Max Antonucci

Journalist turned Full-time Coder, Part-time Ponderer

Your Attention is a Currency

December 21, 2017

Something I always marvel at with today’s society is just how in-demand everyone’s attention is. In many cases it’s in more demanded, and more easily wasted, than our money.

In a weird way I find it comforting. The whole “everyone staring at their screens together” meme isn’t just the downfall of humanity, but a result of changed economics. Granted that’s not much better, but it gets me a few extra minutes of sleep before I silently stare at a wall after waking up in the middle of the night.

Regardless of how it affects my routine, attention is still a hot commodity today. As such, it should be budgeted and saved in the same way.

The Attention Economy

As a whole, this “attention economy” isn’t new or surprising. In a digital world people expect so much to be free, especially entertainment. Often the only way to profit from something is targeted ads, which only work when businesses know as much about us as possible. So they need people using and staring at their screens as long as possible to gather all the data they can. Attention leads to data, data leads to ads, ads finally lead to revenue.

Some ads also lead to bizarre and disturbing campaigns…

Many businesses only see our attention as a source of revenue. Businesses without your best interests at heart. Or the best interests of how all this attention-hunting affects society by making us more distracted and manipulated. Businesses with dozens of designers whose sole job is using your brain’s quirks to keep you staring.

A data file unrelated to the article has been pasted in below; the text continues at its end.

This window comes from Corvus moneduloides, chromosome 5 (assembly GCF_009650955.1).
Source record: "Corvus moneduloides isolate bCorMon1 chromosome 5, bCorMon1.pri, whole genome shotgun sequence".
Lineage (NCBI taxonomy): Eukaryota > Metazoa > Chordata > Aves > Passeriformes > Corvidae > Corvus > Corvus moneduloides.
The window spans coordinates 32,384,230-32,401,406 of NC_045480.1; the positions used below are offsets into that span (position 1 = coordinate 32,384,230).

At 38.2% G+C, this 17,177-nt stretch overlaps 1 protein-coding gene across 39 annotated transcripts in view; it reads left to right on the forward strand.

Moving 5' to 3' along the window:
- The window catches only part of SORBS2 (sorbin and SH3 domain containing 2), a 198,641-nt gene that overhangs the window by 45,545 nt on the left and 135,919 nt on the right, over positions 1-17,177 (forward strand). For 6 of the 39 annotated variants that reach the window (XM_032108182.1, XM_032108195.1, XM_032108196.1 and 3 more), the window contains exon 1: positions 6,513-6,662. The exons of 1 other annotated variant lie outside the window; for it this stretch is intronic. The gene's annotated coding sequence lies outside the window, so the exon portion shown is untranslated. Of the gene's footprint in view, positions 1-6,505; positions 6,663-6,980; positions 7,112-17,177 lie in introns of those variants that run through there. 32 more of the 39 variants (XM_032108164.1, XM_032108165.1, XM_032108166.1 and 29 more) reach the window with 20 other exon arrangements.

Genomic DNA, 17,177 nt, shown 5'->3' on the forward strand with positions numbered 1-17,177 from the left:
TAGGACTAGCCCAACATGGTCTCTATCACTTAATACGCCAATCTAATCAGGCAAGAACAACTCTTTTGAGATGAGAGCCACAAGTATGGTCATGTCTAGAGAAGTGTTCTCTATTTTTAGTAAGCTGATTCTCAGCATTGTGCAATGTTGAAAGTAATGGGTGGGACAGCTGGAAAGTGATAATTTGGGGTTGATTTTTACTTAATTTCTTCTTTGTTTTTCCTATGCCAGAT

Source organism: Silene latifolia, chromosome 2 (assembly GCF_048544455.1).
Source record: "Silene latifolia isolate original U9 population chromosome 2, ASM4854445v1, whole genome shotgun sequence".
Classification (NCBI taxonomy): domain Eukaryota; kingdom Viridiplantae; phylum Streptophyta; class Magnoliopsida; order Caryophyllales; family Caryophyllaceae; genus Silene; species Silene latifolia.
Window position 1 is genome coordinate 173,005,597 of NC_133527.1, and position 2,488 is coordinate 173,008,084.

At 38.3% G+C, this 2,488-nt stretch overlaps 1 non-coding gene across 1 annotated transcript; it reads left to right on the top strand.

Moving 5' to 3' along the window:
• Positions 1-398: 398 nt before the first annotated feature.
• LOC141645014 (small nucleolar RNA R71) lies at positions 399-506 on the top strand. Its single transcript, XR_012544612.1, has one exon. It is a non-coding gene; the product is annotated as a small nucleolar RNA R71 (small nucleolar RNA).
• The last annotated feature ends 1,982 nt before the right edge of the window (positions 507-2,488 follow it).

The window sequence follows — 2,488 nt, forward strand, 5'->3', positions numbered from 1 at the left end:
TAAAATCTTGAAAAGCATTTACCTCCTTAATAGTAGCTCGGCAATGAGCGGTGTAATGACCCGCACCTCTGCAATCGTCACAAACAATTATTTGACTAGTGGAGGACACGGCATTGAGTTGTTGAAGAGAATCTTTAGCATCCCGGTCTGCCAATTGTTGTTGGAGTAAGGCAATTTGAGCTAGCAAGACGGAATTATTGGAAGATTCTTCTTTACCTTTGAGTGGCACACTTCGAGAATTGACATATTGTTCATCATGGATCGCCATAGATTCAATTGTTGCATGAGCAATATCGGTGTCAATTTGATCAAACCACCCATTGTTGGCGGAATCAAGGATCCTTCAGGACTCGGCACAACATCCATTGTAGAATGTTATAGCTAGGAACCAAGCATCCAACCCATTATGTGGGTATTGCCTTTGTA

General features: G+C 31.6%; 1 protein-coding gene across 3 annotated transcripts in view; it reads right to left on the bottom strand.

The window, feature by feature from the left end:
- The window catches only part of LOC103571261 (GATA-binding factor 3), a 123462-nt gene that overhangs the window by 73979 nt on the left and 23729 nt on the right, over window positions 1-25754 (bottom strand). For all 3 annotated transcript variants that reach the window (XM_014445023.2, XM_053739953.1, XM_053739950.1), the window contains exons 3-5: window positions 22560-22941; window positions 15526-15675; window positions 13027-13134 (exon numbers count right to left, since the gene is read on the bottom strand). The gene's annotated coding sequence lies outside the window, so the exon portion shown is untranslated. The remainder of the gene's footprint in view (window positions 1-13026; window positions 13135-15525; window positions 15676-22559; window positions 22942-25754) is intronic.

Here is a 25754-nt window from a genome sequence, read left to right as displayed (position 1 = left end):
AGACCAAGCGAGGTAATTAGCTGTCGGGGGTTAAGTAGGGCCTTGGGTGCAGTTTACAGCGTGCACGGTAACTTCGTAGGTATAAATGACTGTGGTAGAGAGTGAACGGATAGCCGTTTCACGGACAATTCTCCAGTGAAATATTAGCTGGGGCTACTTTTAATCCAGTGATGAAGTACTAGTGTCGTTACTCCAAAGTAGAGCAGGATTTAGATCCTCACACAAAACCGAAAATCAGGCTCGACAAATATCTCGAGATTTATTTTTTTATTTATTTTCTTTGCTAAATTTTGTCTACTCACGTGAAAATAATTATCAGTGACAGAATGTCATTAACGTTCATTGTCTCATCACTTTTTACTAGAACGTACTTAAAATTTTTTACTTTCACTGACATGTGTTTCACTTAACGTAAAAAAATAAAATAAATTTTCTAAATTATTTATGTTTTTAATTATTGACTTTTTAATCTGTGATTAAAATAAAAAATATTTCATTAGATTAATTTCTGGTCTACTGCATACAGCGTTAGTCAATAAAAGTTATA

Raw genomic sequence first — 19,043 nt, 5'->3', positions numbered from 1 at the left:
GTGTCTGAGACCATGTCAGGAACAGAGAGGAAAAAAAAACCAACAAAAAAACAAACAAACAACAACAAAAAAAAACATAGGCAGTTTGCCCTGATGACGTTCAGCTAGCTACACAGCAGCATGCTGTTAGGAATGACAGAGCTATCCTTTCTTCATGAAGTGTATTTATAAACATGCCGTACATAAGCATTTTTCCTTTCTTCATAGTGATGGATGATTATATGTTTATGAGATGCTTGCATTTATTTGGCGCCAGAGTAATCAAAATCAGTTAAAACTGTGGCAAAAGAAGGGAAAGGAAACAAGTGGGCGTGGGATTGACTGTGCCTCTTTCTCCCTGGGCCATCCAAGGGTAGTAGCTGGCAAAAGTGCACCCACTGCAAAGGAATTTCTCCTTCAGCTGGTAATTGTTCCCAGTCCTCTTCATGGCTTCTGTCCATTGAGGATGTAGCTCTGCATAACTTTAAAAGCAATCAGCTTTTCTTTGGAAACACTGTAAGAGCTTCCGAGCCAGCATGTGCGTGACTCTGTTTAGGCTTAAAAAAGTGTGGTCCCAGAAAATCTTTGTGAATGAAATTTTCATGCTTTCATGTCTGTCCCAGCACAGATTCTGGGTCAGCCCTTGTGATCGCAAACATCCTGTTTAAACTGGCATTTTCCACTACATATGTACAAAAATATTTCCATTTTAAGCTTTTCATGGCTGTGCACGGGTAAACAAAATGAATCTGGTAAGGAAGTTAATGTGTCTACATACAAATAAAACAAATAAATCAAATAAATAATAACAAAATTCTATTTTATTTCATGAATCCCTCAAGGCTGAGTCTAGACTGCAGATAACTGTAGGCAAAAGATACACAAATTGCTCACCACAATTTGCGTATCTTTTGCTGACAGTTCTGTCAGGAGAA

You may see why this is a bad thing.

Spend Your Attention Wisely

This is all why I see my attention as something to be used extra carefully. It’s finite and can improve or destroy our lives, depending on how it’s spent.

So many of the same rules for handling our finances now apply to it:

  • Don’t spend it on anything that doesn’t give a good return on investment somewhere else.
  • Save some reserves in case of emergencies.
  • Don’t be afraid to cut your losses.
  • Be careful who you spend it on.
  • Watch how much you spend on junk food and fluff.
  • Unless you lack a soul, don’t invest in Bitcoin.

Most importantly, the less seriously you take managing your attention, the more seriously others will. Others with only their interests in mind.

These are the companies who use any number of tricks to keep you staring at things you’re likely to forget right afterwards:

  • Infinite scrolls of distracting media
  • Auto-playing videos you’re just interesting in enough to watch
  • Encouraging “streaks” to hardwire your brain’s habits
  • Making notifications, even mundane ones, seem urgent and demanding
  • Flashy sounds and effects to create feelings of fake accomplishment
  • Titillating info that ultimately has no real effect on our lives

Ultimately one’s attention will be bled dry, and that’ll drag their entire lives down. Focus falters, important facts are forgotten, our mental strength as a whole is fractured. This leaks into our ability to learn new info, understand the world, make good decisions, plan for our goals, and more.

In other words, it destroys our basic ability to be functional adults. Like money, having a good attention budget can make or break our future.

I’m not saying you need an Excel spreadsheet to calculate your attention budget each month, as Google Docs has no good template for this. But before every attention “purchase,” pause for five seconds and reflect on the investment. Ask yourself if you’re being scammed out of your attention or spending it wisely for yourself.